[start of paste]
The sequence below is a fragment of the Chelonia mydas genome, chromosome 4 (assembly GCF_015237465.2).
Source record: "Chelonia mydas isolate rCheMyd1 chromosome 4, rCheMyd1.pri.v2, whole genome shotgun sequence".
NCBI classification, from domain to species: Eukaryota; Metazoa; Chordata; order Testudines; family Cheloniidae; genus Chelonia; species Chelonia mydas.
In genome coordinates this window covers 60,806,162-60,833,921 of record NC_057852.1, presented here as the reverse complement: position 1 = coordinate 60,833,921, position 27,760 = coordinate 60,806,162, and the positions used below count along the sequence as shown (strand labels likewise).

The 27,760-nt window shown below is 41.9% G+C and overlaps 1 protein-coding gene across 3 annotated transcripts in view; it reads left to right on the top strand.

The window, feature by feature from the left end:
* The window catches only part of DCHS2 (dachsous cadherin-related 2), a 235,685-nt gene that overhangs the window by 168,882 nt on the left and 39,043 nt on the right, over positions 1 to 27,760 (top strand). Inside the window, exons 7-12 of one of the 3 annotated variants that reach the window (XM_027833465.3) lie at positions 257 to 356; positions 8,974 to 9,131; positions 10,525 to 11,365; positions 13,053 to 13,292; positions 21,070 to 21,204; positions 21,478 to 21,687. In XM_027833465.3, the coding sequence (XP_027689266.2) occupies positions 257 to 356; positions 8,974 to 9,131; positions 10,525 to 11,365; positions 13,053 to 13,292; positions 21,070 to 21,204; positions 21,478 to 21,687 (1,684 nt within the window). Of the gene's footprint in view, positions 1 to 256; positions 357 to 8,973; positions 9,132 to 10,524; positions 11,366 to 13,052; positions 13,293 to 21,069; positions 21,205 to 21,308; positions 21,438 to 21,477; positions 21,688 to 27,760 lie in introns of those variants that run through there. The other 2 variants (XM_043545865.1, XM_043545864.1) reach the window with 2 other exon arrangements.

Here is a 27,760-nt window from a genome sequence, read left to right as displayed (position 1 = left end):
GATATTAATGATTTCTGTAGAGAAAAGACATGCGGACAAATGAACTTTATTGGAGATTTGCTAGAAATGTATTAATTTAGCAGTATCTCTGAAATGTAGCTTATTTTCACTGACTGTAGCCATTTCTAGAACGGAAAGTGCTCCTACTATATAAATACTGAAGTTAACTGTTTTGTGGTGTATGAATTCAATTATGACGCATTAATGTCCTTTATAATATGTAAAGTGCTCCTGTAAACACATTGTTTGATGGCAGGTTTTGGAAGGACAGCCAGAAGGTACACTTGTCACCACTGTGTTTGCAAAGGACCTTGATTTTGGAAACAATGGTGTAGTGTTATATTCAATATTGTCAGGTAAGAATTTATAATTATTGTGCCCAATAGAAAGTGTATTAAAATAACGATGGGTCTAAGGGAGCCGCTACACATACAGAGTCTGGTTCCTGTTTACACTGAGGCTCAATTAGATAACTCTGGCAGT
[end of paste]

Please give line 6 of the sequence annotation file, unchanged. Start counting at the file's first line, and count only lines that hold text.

The window, feature by feature from the left end: